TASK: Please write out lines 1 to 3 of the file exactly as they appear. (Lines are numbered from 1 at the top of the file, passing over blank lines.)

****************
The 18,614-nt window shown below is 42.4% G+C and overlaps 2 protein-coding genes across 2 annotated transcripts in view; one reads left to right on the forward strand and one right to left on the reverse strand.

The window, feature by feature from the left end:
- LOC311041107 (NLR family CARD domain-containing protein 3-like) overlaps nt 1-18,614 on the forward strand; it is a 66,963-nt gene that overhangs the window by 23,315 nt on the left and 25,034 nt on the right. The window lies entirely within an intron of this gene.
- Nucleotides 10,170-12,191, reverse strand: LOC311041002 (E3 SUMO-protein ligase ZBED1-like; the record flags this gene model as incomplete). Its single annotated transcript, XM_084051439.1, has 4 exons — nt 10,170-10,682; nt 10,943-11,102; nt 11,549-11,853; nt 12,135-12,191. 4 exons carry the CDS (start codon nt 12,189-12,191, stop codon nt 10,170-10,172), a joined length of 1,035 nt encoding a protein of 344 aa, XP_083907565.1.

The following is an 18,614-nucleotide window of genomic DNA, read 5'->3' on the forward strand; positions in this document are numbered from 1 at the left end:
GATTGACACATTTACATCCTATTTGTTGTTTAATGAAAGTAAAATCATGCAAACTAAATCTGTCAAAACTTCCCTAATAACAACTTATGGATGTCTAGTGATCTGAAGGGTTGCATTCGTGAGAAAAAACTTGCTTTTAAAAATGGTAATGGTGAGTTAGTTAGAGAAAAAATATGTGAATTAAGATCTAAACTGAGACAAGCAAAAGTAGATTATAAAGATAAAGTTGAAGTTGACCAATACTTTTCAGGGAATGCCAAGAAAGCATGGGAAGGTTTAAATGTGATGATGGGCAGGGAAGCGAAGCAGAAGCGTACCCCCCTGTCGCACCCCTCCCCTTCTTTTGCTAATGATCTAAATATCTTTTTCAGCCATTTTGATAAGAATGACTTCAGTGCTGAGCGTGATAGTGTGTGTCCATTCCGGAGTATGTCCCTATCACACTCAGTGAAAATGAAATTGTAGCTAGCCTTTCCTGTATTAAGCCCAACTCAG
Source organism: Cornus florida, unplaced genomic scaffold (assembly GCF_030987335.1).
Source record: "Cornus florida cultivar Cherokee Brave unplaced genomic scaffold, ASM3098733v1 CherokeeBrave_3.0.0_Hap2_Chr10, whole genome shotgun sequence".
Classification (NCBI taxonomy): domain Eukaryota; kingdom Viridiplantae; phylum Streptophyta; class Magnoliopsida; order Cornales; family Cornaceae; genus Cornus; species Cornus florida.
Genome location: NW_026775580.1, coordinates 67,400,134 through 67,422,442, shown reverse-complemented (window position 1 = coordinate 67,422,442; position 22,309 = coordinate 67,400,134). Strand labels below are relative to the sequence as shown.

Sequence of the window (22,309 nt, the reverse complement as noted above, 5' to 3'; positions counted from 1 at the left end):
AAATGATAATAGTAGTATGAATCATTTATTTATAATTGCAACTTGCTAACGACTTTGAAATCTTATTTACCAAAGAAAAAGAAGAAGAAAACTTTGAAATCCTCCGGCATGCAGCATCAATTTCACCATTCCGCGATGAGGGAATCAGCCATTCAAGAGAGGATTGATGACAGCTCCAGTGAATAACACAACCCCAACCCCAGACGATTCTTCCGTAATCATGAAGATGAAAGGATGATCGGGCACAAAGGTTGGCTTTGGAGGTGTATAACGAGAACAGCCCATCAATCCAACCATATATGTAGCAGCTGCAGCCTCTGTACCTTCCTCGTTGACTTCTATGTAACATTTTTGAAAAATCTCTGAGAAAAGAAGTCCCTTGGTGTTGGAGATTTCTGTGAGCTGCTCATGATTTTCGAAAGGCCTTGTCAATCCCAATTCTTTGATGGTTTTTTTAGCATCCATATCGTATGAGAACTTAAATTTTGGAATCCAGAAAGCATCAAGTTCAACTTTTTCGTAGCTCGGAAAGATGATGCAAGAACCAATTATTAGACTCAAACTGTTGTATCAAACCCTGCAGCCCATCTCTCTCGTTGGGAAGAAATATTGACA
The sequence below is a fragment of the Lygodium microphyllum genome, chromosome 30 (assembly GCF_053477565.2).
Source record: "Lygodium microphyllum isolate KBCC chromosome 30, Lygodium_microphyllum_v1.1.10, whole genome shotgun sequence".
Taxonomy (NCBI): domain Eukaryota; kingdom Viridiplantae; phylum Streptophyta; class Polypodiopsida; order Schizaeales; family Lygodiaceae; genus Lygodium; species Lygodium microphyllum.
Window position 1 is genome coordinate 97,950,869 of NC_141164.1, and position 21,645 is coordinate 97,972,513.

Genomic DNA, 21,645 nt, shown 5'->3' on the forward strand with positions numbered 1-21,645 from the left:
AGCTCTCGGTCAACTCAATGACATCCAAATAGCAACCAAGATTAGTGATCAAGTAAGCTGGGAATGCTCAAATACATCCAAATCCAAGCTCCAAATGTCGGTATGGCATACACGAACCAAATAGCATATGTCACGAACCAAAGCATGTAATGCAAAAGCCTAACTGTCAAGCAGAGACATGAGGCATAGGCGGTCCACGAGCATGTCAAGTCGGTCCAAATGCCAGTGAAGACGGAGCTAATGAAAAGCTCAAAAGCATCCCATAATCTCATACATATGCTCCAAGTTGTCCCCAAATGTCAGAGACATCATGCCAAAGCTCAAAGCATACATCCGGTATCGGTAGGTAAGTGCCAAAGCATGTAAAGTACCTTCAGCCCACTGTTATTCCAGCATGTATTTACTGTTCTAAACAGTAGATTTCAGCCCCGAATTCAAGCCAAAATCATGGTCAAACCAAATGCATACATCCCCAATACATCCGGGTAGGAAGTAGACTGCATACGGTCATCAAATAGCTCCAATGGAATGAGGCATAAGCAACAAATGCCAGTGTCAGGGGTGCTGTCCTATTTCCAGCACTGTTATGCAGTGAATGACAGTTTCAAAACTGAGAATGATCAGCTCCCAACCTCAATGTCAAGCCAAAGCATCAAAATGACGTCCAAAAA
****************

The 18,614-nt window shown below is 42.4% G+C and overlaps 2 protein-coding genes across 2 annotated transcripts in view; one reads left to right on the forward strand and one right to left on the reverse strand.

The window, feature by feature from the left end:
- LOC311041107 (NLR family CARD domain-containing protein 3-like) overlaps nt 1-18,614 on the forward strand; it is a 66,963-nt gene that overhangs the window by 23,315 nt on the left and 25,034 nt on the right. The window lies entirely within an intron of this gene.